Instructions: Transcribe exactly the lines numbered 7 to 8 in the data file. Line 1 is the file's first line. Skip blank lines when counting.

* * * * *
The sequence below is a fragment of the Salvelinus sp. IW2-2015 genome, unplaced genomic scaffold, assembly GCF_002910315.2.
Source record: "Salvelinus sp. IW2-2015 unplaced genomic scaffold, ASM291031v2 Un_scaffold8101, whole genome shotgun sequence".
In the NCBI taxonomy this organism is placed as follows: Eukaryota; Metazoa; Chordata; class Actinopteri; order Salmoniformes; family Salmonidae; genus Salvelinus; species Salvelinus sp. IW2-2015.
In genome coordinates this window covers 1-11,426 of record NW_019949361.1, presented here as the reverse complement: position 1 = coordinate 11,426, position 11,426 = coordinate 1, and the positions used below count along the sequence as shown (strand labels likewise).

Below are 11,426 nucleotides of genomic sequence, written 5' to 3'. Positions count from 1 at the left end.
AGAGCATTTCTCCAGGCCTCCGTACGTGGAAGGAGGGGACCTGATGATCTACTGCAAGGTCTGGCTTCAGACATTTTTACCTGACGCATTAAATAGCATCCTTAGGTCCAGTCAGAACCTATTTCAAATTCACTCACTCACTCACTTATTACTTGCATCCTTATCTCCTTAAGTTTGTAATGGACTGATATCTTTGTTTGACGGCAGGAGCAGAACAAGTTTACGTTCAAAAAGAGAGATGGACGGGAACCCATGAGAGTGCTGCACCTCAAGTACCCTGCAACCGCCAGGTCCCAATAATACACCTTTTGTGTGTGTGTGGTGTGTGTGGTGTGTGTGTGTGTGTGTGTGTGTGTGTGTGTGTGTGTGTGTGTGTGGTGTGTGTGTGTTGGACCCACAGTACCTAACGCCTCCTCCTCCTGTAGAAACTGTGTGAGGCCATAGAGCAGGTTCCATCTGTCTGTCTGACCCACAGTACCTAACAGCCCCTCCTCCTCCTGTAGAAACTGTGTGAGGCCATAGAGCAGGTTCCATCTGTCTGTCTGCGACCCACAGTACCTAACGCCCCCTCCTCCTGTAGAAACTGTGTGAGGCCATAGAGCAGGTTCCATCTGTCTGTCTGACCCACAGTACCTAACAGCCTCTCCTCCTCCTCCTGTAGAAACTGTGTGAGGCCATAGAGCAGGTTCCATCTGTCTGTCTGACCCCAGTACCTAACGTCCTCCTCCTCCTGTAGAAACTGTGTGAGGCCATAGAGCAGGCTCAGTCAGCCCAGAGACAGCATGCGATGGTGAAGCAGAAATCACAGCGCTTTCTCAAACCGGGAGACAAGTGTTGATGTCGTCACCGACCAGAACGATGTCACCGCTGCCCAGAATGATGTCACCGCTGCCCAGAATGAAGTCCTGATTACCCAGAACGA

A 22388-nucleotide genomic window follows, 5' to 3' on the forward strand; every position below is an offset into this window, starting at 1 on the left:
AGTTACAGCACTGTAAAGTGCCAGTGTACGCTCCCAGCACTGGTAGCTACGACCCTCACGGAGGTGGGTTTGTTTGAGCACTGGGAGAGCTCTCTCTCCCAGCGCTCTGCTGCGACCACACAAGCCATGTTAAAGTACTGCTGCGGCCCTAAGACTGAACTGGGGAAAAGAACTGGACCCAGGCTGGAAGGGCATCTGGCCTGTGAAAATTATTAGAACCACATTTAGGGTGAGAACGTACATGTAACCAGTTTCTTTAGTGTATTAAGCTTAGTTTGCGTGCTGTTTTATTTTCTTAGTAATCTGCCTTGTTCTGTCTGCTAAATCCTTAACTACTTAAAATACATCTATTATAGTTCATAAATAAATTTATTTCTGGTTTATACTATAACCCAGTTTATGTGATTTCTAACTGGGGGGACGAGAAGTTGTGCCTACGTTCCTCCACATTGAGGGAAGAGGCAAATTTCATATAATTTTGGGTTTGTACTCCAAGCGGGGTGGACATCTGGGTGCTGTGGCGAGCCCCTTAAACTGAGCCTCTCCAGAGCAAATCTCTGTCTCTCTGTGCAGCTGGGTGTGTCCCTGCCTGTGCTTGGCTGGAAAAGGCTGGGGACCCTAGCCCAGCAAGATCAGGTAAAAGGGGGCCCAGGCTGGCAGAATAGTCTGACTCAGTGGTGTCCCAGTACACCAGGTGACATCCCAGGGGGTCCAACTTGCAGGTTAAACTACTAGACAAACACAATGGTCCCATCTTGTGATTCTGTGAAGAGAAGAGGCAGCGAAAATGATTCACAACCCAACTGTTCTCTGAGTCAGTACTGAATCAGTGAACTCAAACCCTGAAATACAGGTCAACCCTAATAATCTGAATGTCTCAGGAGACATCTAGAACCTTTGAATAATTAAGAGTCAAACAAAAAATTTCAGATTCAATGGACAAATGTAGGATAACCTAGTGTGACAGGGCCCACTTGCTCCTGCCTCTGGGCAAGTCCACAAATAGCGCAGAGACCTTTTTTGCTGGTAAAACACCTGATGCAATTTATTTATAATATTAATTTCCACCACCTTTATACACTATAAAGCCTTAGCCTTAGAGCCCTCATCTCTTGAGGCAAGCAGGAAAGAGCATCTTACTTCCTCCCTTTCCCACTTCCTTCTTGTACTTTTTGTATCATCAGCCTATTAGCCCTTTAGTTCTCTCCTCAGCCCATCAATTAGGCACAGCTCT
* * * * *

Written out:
A 22388-nucleotide genomic window follows, 5' to 3' on the forward strand; every position below is an offset into this window, starting at 1 on the left:
AGTTACAGCACTGTAAAGTGCCAGTGTACGCTCCCAGCACTGGTAGCTACGACCCTCACGGAGGTGGGTTTGTTTGAGCACTGGGAGAGCTCTCTCTCCCAGCGCTCTGCTGCGACCACACAAGCCATGTTAAAGTACTGCTGCGGCCCTAAGACTGAACTGGGGAAAAGAACTGGACCCAGGCTGGAAGGGCATCTGGCCTGTGAAAATTATTAGAACCACATTTAGGGTGAGAACGTACATGTAACCAGTTTCTTTAGTGTATTAAGCTTAGTTTGCGTGCTGTTTTATTTTCTTAGTAATCTGCCTTGTTCTGTCTGCTAAATCCTTAACTACTTAAAATACATCTATTATAGTTCATAAATAAATTTATTTCTGGTTTATACTATAACCCAGTTTATGTGATTTCTAACTGGGGGGACGAGAAGTTGTGCCTACGTTCCTCCACATTGAGGGAAGAGGCAAATTTCATATAATTTTGGGTTTGTACTCCAAGCGGGGTGGACATCTGGGTGCTGTGGCGAGCCCCTTAAACTGAGCCTCTCCAGAGCAAATCTCTGTCTCTCTGTGCAGCTGGGTGTGTCCCTGCCTGTGCTTGGCTGGAAAAGGCTGGGGACCCTAGCCCAGCAAGATCAGGTAAAAGGGGGCCCAGGCTGGCAGAATAGTCTGACTCAGTGGTGTCCCAGTACACCAGGTGACATCCCAGGGGGTCCAACTTGCAGGTTAAACTACTAGACAAACACAATGGTCCCATCTTGTGATTCTGTGAAGAGAAGAGGCAGCGAAAATGATTCACAACCCAACTGTTCTCTGAGTCAGTACTGAATCAGTGAACTCAAACCCTGAAATACAGGTCAACCCTAATAATCTGAATGTCTCAGGAGACATCTAGAACCTTTGAATAATTAAGAGTCAAACAAAAAATTTCAGATTCAATGGACAAATGTAGGATAACCTAGTGTGACAGGGCCCACTTGCTCCTGCCTCTGGGCAAGTCCACAAATAGCGCAGAGACCTTTTTTGCTGGTAAAACACCTGATGCAATTTATTTATAATATTAATTTCCACCACCTTTATACACTATAAAGCCTTAGCCTTAGAGCCCTCATCTCTTGAGGCAAGCAGGAAAGAGCATCTTACTTCCTCCCTTTCCCACTTCCTTCTTGTACTTTTTGTATCATCAGCCTATTAGCCCTTTAGTTCTCTCCTCAGCCCATCAATTAGGCACAGCTCT